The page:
6 Cues Adult Language Learners Should Take From Children Eurolinguiste

Today I’m excited to share a guest post by Paul Mains from Language Trainers on cues adult language learners should take from children. I think he has some valid points in this article on why children are often more successful language learners than we are as adult and he presents some interesting ways to re-evaluate our learning.


 

6 Cues Adult Language Learners Should Take From Children

It’s no secret: children are language-learning geniuses. They come into this world as blank slates, and after a few years, they’re able to master any language — or even multiple languages — almost without fail. Indeed, it’s enviable the way that children simply absorb words and grammatical rules, as if their brains are linguistic sponges. As adults, unfortunately, we lose the ability to simply “pick up” a foreign language the way that children do so readily. However, while we can’t exactly replicate the speed at which children learn language, we can certainly steal a few tips and tricks from them.

1. Stop using the F word

No, not that F word. I’m talking about “fluency”, the bane of any language learner. When children start learning words, they don’t think about their end goal — they don’t say, “I want to be fluent!” Instead, they simply let themselves learn at their own pace, implicitly knowing that one day, they’ll reach their desired level of linguistic competence.

If you constantly measure your progress in a foreign language based on whether or not you’re fluent, you’re sure to set yourself up for failure. Instead, let yourself learn at your own pace, enjoying the journey rather than obsessing over the destination. Set short-term, accomplishable goals, like being able to read a comic or understand a YouTube clip without subtitles. Trust in the fact that, with some time and effort, fluency will sneak up on you.

2. …and the other F word

6 Cues Adult Language Learners Should Take From Children | Eurollinguiste

This child is clearly afraid of something. But it’s certainly not his imperfectly developed language skills. Image via Capture Queen / flickr

Still not the one you’re thinking of! This time, I’m talking about fear. Children are utterly fearless in their linguistic abilities — never in the history of the world has a three-year-old refrained from throwing a tantrum because he was embarrassed by his imperfect understanding of grammar. While having emotional meltdowns in public is not a recommended language-learning strategy, trying to emulate children’s fearlessness is.

Yes, it is daunting to talk to native speakers, especially when you’re a beginner. But if you really want to improve your language skills, you’ll have to let go of that fear. Almost always, native speakers are simply impressed that you are making such an effort to communicate in their tongue. If in-person conversation is still too scary a prospect, consider participating in forums online — Yahoo Answers or Google+ are good forums for jumping in on foreign-language discussions. Or consider finding a foreign-language pen pal to chat with until you’re ready to face the natives in real life.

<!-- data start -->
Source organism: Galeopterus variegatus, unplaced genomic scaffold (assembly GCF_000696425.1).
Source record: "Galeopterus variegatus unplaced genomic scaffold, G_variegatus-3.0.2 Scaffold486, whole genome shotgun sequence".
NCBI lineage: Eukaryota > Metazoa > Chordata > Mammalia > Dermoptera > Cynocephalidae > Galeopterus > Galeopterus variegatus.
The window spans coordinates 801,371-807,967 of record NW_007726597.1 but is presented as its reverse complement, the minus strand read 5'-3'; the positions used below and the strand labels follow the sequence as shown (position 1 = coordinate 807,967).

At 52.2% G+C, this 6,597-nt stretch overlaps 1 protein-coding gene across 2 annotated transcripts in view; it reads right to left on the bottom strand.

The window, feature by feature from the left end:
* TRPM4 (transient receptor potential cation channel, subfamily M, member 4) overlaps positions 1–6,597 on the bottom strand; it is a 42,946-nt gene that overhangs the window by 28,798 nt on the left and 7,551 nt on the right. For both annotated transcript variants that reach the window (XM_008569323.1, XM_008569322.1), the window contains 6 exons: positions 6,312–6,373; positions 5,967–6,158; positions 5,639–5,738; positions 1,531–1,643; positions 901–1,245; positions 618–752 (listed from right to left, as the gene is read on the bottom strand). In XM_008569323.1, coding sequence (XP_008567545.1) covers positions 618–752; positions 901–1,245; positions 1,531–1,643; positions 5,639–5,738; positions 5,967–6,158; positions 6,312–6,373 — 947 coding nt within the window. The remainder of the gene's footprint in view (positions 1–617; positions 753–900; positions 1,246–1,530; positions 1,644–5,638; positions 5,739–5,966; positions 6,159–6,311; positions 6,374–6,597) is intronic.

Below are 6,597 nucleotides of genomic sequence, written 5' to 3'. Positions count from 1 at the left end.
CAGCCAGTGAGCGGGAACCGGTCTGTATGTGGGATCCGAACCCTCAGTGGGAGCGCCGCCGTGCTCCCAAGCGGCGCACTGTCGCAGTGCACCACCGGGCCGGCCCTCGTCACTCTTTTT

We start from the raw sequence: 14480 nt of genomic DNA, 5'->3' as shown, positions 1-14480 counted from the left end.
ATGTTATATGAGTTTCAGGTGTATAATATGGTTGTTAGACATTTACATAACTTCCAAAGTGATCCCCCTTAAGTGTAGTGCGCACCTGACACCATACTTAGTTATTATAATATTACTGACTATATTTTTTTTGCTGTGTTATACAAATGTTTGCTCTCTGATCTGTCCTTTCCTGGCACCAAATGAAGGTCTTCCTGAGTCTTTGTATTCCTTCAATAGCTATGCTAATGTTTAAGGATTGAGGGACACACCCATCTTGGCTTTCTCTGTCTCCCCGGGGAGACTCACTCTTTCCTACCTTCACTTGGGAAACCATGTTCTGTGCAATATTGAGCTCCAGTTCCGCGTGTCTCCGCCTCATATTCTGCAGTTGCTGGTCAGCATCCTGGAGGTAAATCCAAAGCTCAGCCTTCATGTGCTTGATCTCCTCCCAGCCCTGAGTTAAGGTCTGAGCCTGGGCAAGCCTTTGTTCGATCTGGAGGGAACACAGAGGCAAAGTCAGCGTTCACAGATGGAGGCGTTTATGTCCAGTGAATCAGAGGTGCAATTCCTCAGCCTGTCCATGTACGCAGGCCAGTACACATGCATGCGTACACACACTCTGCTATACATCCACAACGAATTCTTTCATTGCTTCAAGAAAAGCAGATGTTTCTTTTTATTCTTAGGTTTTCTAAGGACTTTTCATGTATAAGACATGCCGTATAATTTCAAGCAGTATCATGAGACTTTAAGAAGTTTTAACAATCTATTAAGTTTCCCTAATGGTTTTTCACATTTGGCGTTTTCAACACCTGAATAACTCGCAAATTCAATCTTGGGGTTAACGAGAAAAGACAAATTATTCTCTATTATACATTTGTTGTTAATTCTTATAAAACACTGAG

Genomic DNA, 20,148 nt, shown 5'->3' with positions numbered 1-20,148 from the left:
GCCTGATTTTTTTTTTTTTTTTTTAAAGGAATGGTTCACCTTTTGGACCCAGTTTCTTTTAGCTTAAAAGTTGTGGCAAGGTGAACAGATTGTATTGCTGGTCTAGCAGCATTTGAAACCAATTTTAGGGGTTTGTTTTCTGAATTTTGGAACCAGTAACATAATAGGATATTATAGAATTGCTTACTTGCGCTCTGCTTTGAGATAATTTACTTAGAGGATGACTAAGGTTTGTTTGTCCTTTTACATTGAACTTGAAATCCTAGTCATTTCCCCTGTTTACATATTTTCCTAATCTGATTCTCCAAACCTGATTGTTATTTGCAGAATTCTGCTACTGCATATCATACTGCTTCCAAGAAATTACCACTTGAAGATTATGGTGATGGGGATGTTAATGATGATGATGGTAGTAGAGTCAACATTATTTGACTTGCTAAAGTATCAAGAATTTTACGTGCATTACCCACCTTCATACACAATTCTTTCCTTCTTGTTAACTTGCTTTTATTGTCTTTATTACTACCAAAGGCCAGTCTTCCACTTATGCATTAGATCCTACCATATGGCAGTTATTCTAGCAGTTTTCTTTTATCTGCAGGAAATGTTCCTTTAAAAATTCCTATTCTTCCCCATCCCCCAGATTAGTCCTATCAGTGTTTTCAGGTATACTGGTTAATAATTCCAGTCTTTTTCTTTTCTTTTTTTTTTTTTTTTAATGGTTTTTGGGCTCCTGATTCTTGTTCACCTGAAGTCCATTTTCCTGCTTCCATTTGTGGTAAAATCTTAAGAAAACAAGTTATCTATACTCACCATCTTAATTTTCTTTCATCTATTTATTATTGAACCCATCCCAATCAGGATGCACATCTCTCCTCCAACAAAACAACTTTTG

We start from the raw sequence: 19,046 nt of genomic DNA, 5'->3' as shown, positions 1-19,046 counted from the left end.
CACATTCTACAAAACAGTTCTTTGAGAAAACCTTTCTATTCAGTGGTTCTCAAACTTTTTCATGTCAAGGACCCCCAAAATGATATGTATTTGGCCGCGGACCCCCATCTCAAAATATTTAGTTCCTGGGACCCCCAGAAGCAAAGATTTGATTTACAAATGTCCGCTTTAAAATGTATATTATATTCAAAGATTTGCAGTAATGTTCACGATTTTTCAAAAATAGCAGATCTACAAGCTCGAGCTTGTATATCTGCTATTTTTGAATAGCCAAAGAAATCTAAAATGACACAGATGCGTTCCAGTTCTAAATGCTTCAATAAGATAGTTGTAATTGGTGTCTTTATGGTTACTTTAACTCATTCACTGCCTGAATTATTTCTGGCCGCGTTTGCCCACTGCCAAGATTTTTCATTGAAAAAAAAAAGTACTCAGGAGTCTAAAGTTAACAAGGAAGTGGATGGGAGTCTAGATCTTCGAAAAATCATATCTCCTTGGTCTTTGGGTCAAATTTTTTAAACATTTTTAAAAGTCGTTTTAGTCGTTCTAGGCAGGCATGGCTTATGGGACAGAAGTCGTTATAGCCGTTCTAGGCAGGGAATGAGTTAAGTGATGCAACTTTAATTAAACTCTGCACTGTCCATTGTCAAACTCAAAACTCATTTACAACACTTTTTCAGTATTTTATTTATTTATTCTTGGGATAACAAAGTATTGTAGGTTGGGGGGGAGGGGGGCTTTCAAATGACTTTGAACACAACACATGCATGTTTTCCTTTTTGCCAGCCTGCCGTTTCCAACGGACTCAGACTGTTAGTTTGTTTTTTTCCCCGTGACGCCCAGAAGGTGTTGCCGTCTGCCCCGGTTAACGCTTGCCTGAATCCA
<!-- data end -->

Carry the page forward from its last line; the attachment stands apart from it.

3. Create background noise

Children are constantly exposed to language; it’s one of the reasons why they learn so fast. They talk to their peers and parents; they overhear chit-chat both at home and in public; they hear songs on the radio and dialogue on TV. There are several ways you can do this, too, even if you live somewhere that your target language isn’t spoken. Change your Facebook, cell phone, and email into the target language. Load up your iPod with foreign-language songs. Listen to a foreign-language podcast on your way to work. This way, your target language will always be on the back of your mind, even when you’re not actively studying it.

4. Re-learn how to read

6 Cues Adult Language Learners Should Take From Children | Eurollinguiste

This kid’s got the right idea! Image via Tim Pierce / wikipedia

One of the best ways to emulate how children learn language is to bring out your inner child! Reading children’s books is a great way to learn a foreign language for several reasons. First, they use simple language that is ideal for beginners. Second, they typically contain ample illustrations that will help you figure out the plot if you’re getting lost. And finally, they are enjoyable to read — what better way to remember the good ol’ days than to revisit some of your childhood favorites?